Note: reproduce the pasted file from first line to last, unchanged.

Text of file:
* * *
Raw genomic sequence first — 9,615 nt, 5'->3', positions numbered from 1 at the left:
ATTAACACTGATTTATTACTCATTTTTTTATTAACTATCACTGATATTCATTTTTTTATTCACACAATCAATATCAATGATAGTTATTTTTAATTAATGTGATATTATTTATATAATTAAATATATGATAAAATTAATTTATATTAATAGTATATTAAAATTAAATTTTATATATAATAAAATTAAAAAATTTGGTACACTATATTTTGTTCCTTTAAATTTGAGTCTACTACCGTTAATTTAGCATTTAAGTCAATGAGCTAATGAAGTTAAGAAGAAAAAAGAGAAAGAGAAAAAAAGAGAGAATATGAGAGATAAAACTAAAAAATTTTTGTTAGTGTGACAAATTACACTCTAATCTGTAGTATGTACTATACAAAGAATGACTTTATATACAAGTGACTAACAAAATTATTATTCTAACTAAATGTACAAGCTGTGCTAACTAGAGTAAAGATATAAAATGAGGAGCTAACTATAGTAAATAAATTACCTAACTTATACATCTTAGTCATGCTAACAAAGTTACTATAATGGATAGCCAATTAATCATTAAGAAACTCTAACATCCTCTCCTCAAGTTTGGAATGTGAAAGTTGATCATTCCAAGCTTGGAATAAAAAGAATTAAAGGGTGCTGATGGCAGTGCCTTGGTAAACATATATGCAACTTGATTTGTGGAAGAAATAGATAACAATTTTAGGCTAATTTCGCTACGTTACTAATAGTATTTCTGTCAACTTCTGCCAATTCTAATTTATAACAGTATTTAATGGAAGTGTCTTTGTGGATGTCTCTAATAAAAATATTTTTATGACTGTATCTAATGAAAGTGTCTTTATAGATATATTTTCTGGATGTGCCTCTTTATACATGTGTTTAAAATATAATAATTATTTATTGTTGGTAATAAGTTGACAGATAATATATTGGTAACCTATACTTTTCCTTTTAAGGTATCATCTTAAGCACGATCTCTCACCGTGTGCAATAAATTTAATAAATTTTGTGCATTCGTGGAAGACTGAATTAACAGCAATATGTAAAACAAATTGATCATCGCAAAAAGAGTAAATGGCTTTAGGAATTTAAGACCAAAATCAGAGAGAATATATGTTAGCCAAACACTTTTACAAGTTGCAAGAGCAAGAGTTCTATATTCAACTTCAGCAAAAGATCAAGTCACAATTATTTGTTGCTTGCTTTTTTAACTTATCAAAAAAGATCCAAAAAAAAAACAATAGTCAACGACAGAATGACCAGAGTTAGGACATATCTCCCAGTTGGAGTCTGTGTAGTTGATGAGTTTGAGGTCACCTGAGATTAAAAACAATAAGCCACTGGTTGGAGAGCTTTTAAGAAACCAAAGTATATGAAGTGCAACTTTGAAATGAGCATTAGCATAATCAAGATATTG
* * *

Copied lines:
Raw genomic sequence first — 9,615 nt, 5'->3', positions numbered from 1 at the left:
ATTAACACTGATTTATTACTCATTTTTTTATTAACTATCACTGATATTCATTTTTTTATTCACACAATCAATATCAATGATAGTTATTTTTAATTAATGTGATATTATTTATATAATTAAATATATGATAAAATTAATTTATATTAATAGTATATTAAAATTAAATTTTATATATAATAAAATTAAAAAATTTGGTACACTATATTTTGTTCCTTTAAATTTGAGTCTACTACCGTTAATTTAGCATTTAAGTCAATGAGCTAATGAAGTTAAGAAGAAAAAAGAGAAAGAGAAAAAAAGAGAGAATATGAGAGATAAAACTAAAAAATTTTTGTTAGTGTGACAAATTACACTCTAATCTGTAGTATGTACTATACAAAGAATGACTTTATATACAAGTGACTAACAAAATTATTATTCTAACTAAATGTACAAGCTGTGCTAACTAGAGTAAAGATATAAAATGAGGAGCTAACTATAGTAAATAAATTACCTAACTTATACATCTTAGTCATGCTAACAAAGTTACTATAATGGATAGCCAATTAATCATTAAGAAACTCTAACATCCTCTCCTCAAGTTTGGAATGTGAAAGTTGATCATTCCAAGCTTGGAATAAAAAGAATTAAAGGGTGCTGATGGCAGTGCCTTGGTAAACATATATGCAACTTGATTTGTGGAAGAAATAGATAACAATTTTAGGCTAATTTCGCTACGTTACTAATAGTATTTCTGTCAACTTCTGCCAATTCTAATTTATAACAGTATTTAATGGAAGTGTCTTTGTGGATGTCTCTAATAAAAATATTTTTATGACTGTATCTAATGAAAGTGTCTTTATAGATATATTTTCTGGATGTGCCTCTTTATACATGTGTTTAAAATATAATAATTATTTATTGTTGGTAATAAGTTGACAGATAATATATTGGTAACCTATACTTTTCCTTTTAAGGTATCATCTTAAGCACGATCTCTCACCGTGTGCAATAAATTTAATAAATTTTGTGCATTCGTGGAAGACTGAATTAACAGCAATATGTAAAACAAATTGATCATCGCAAAAAGAGTAAATGGCTTTAGGAATTTAAGACCAAAATCAGAGAGAATATATGTTAGCCAAACACTTTTACAAGTTGCAAGAGCAAGAGTTCTATATTCAACTTCAGCAAAAGATCAAGTCACAATTATTTGTTGCTTGCTTTTTTAACTTATCAAAAAAGATCCAAAAAAAAAACAATAGTCAACGACAGAATGACCAGAGTTAGGACATATCTCCCAGTTGGAGTCTGTGTAGTTGATGAGTTTGAGGTCACCTGAGATTAAAAACAATAAGCCACTGGTTGGAGAGCTTTTAAGAAACCAAAGTATATGAAGTGCAACTTTGAAATGAGCATTAGCATAATCAAGATATTG